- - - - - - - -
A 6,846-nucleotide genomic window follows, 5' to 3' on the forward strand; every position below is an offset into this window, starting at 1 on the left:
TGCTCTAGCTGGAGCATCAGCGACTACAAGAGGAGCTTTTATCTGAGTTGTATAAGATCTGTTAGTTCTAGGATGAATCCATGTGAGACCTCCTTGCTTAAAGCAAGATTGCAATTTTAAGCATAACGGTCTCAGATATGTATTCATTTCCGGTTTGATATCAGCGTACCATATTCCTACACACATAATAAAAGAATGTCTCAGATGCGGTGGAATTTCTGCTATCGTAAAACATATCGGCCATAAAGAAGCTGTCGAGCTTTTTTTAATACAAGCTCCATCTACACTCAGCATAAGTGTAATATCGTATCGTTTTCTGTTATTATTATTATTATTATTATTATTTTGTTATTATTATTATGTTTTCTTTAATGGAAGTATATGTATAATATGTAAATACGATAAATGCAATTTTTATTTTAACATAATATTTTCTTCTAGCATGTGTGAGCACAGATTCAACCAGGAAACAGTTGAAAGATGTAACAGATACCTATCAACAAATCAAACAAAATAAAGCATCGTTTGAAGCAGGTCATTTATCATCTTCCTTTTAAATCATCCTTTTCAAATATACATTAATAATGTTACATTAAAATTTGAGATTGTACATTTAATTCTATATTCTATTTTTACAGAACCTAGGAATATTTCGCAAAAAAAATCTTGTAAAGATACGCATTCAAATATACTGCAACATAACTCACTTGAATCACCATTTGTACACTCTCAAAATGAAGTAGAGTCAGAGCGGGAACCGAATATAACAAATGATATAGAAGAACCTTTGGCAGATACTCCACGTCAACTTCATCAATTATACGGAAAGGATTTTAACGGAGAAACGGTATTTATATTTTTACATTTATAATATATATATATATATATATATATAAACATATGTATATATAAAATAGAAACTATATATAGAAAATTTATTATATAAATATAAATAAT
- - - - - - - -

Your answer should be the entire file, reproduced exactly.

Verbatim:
A 6,846-nucleotide genomic window follows, 5' to 3' on the forward strand; every position below is an offset into this window, starting at 1 on the left:
TGCTCTAGCTGGAGCATCAGCGACTACAAGAGGAGCTTTTATCTGAGTTGTATAAGATCTGTTAGTTCTAGGATGAATCCATGTGAGACCTCCTTGCTTAAAGCAAGATTGCAATTTTAAGCATAACGGTCTCAGATATGTATTCATTTCCGGTTTGATATCAGCGTACCATATTCCTACACACATAATAAAAGAATGTCTCAGATGCGGTGGAATTTCTGCTATCGTAAAACATATCGGCCATAAAGAAGCTGTCGAGCTTTTTTTAATACAAGCTCCATCTACACTCAGCATAAGTGTAATATCGTATCGTTTTCTGTTATTATTATTATTATTATTATTATTTTGTTATTATTATTATGTTTTCTTTAATGGAAGTATATGTATAATATGTAAATACGATAAATGCAATTTTTATTTTAACATAATATTTTCTTCTAGCATGTGTGAGCACAGATTCAACCAGGAAACAGTTGAAAGATGTAACAGATACCTATCAACAAATCAAACAAAATAAAGCATCGTTTGAAGCAGGTCATTTATCATCTTCCTTTTAAATCATCCTTTTCAAATATACATTAATAATGTTACATTAAAATTTGAGATTGTACATTTAATTCTATATTCTATTTTTACAGAACCTAGGAATATTTCGCAAAAAAAATCTTGTAAAGATACGCATTCAAATATACTGCAACATAACTCACTTGAATCACCATTTGTACACTCTCAAAATGAAGTAGAGTCAGAGCGGGAACCGAATATAACAAATGATATAGAAGAACCTTTGGCAGATACTCCACGTCAACTTCATCAATTATACGGAAAGGATTTTAACGGAGAAACGGTATTTATATTTTTACATTTATAATATATATATATATATATATATATAAACATATGTATATATAAAATAGAAACTATATATAGAAAATTTATTATATAAATATAAATAAT